By Kip Staton
One of the unique things about the firearms and outdoors consumer industry is that we don’t really need a lot of this stuff. Once your 2A-defense-of-the-homeland/civilization-meltdown gear is squared away, a ninth or tenth AR-15 just doesn’t quite fall into the same budget category as new crowns at the dentist, does it?
No, for the most part, we buy these things because we want to. And that implies a bit of choice in selection. For me, some brands definitely rise to the top.
These companies probably don’t carry everything I might ever need (or want, for that matter), but they do happen to be the places that I look first when it’s time to buy something. In no particular order:
If there’s one optics brand that I trust above all others, it’s Aimpoint. I owned an old Comp M2 for years prior to selling it. I ended up regretting that decision and eventually wound up with a Patrol Rifle Optic from them. Lesson learned.
Many well-known subject matter experts universally laud Aimpoint’s durability and quality. Aimpoint just makes good optics.
They’re so good, I would be comfortable using my PRO without back up irons. It has that kind of reputation. I mean, the batteries last for multiple years without the sight shutting down. I figure that the dot is pretty much always there… just like the irons.
Both of my Aimpoints were and are ridiculously rugged. They’re probably more durable than the irons which are (supposed to be) backing them up.
I still keep a MaTech rear on the gun for longer shots, because it sharpens up the dot for my astigmatism-cursed eyes. But I could get along without BUIS just fine.
For a red dot, I don’t have any reason to look anywhere other than Aimpoint.
2. Dillon Precision
My reason for never using any major reloading equipment but Dillon can be summed up nicely: Their No B.S. Warranty and dedication to the customer. Their warranty is exactly what it sounds like. If you have an issue, they fix it. And that’s a big “if” on having issues.
Dillon 550 Reloader
Once, I broke the e-clip on the decapping die of a .45 ACP carbide die set. I called Dillon Precision to order a replacement, and they wouldn’t accept payment. Two days later, a set of five clips showed up in my mailbox.
My father dreamed of owning a tricked out XL650 for the better part of two decades. On his way home from a lengthy period stationed on the west coast, he stopped by the Arizona Dillon headquarters to buy one in person.
The guy running the place that evening (who turned out to be Mike Dillon’s son) gave Dad the VIP treatment. This included a tour of several “behind the scenes” rooms and personal guidance spec’ing out his Dillon machine.
And all of this right before and immediately after closing time, to a random soldier that they didn’t know from Adam.
I like their approach to customer service.
If this insane dedication wasn’t enough to win me over for life, their incredibly well designed machines are. I’ve loaded thousands and thousands of rounds on both Dad’s XL650 and my RL 550B, and the ease of adjustment and use is simply incredible.
Dillon reloading equipment isn’t the most affordable option out there. And I can’t promise they’ll roll out the red carpet if you stop by. But I can promise you’ll love their machines and their outstanding customer service.
I’ve got a pile of mags, stocks, grips, a sling or two and experience enough with their products to know that I’ll keep coming back for more.
The company doesn’t just “innovate” like so many others do these days. They come up with cool, game-changing things for gun people. Like the M-LOK system, which took the negative-space mounting concept to a new level on many levels.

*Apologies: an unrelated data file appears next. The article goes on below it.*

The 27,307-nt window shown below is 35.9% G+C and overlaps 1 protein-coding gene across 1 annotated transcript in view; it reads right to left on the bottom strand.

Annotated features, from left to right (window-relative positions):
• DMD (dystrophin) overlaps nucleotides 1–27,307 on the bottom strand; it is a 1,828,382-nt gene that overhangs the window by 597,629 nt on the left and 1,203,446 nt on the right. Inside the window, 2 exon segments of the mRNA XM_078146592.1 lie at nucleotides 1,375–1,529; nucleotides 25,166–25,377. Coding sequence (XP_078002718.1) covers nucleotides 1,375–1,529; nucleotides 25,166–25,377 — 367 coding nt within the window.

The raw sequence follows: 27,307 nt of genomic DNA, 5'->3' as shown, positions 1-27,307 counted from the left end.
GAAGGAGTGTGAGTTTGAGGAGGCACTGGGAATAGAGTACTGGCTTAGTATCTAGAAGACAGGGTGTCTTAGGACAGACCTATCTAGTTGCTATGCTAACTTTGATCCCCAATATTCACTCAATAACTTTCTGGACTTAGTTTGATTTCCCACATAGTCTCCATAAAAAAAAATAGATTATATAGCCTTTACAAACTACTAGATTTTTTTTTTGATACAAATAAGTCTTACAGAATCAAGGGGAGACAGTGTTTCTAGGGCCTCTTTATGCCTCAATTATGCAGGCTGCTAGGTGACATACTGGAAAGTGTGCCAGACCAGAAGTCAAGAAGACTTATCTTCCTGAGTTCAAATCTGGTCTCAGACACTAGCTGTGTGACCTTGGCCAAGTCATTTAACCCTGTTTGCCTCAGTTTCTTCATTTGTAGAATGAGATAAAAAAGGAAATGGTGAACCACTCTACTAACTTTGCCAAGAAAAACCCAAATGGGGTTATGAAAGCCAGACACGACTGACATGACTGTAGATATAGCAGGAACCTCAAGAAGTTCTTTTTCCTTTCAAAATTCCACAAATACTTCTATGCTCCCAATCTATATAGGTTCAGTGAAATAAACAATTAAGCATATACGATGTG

I also appreciate Magpul’s dedication to their core values. They’re true-blue enough to uproot the entire operation and move out of their home state because of idiotic, arbitrary magazine capacity laws. That gets my attention.
As a professional marketer, I can appreciate how they run things on multiple levels. Magpul is just a class act, from their values to their gear.
BCM and Magpul Carbine
4. Bravo Company USA
For a variety of reasons, I own only one AR-15. The brand of the upper receiver? Bravo Company USA.
Their uppers aren’t the most affordable on the market, but they certainly aren’t the most expensive. The peace of mind knowing that they build their guns directly to the Technical Data Package (TDP) without any shortcuts is enough to make me think twice before looking elsewhere.
My rifle is too important to me to wonder if it’s going to work. I know that BCM won’t cut corners, based on testimonials from respected subject matter experts. ‘Nuff said.
For carrying gear, you need bags. I really can’t say enough good things about the Maxpedition bags that I own. Their Pygmy Falcon II has been my go-to travel pack for nearly five years running. It’s a workhorse, in every sense of the word.
Typical of Maxpedition, everything on this pack is exceptionally well laid out and well designed. It expands from a small pack to be able to fit all but the largest of loads. Despite the near-constant use, it remains in excellent shape.
This quality of construction is reflected in their Fatboy Versipack. Much like the Pygmy Falcon II, my Fatboy has had a rough, but drama free, life.
I use the Fatboy to keep the bare essentials on hand when out and about shooting things. It’s the perfect size for a rangefinder, tourniquet and associated first aid gear, plus a couple of spare 20 round magazines and some snackage. It’s a very well designed piece of kit.
There’s just no drama with Maxpedition soft gear. It simply works, and that’s why I like it.
What about you?
If it sounds like I’m an unabashed fanboy of the above brands, that’s because it’s true. Their products function just as advertised, and they stand behind them.
Have any manufacturers gone above and beyond in taking care of you, thus earning your long-term loyalty? Let us know in the comments below!